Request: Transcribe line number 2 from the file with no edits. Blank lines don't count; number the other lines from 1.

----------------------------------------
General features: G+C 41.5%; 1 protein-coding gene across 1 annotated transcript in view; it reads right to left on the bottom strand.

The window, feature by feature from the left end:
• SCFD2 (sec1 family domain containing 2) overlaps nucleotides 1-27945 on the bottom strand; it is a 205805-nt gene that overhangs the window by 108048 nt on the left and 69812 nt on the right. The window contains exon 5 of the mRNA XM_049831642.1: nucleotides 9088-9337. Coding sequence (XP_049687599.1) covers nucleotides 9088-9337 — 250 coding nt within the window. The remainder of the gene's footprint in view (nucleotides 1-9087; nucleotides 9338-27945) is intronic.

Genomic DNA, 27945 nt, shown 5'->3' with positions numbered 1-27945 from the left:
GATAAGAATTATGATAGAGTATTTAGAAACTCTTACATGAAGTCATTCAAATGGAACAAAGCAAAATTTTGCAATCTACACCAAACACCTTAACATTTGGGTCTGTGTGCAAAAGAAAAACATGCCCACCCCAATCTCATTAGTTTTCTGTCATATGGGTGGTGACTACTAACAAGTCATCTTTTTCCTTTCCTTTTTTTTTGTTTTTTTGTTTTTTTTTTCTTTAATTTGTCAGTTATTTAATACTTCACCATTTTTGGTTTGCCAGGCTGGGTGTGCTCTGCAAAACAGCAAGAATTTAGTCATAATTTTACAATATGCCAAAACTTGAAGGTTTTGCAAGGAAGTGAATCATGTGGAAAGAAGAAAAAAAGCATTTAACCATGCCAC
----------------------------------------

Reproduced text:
The window, feature by feature from the left end: